The basic advantages of fiber optic sensors such as immunity to EMI, compact size, and fast response hold true as well for fiber optic sensors applied to the measurement of pressure. Over the years, pressure sensing has included a wide variety of technologies and application areas. The product spectrum ranges from low-cost measurements, such as tire-pressure monitors, to space shuttle applications. The discussion here will be limited to devices that incorporate fiber optic technologies to perform pressure measurement. The application sectors for fiber optic pressure sensors can mainly be divided into segments based on pressure range, temperature range, and frequency response. The basic operating principles of optical modulation for sensing applications have been addressed earlier in the text and will not be repeated here.
In regards to the fiber optic-based designs, the main applications have been directed toward the following: low-pressure, in situ, biomedical, high frequency equipment monitoring, and high pressure oil/gas reservoir monitoring. In addition, as is similar to most fiber optic sensing research areas, there have been many other niche ideas that have been designed and built for a multitude of specialized requirements.
The designs that have found the most widespread application have been those based on either FBG technology or Fabry-Pérot architectures. Other approaches such as microbending are described in detail in Chapter 9 of Ref. 23. Applications of fiber optic sensors in the high-pressure oil and gas reservoir monitoring market have seen the most commercial penetration. The unconventional sector of this market is characterized by temperatures approaching 300 °C, while conventional offshore installations are subjected to temperatures of 150 °C and below. The maximum pressure for these applications are approximately 1000 and 15,000 psi respectively.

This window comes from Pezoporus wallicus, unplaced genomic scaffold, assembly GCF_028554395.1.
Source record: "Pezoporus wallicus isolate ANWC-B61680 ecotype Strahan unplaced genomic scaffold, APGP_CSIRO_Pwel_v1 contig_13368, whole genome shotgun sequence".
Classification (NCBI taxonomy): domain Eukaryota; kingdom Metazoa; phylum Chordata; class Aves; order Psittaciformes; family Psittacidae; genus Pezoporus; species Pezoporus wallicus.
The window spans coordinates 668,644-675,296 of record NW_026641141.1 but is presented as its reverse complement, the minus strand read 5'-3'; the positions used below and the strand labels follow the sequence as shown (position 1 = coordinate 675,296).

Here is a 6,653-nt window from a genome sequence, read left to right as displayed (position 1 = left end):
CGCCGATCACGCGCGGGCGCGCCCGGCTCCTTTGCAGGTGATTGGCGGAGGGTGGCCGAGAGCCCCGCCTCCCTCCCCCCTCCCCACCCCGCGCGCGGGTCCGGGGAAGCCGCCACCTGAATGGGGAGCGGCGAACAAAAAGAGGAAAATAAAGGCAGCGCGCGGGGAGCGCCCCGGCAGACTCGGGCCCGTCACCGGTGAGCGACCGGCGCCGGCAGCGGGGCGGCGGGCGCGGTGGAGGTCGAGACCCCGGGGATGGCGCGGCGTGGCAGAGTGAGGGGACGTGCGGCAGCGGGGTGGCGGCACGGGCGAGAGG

From a commercial standpoint, a reliable, long-term, pressure-monitoring device can bring substantial value to a producing field, which then justifies the investment in this state-of-the-art measurement system. The application of reservoir monitoring is characterized by very slow-changing pressures. Update rates on the order of one minute or more are quite acceptable. The important value comes from being able to monitor the pressure of the reservoir from its immediate turn on far into its later life. In order to do this effectively, the sensor must maintain a high level of stability, as recalibration is typically not an option. These measurements provide valuable information on the depletion of the reservoir and how best to optimize the production and yield of its resources. For example, a 1% improvement on a 10,000 barrels/day well is equivalent to an annual savings of ~$3.5 million (in 2013 dollars). This is somewhat of an extreme case, but it can be seen from this example that the right monitoring equipment combined with competent reservoir management can be well worth the investment.
Distributed acoustic sensing (DAS) based on coherent Rayleigh backscatter, as well as incoherent Rayleigh and Brillouin scattering have also been implemented in pressure sensing architectures.
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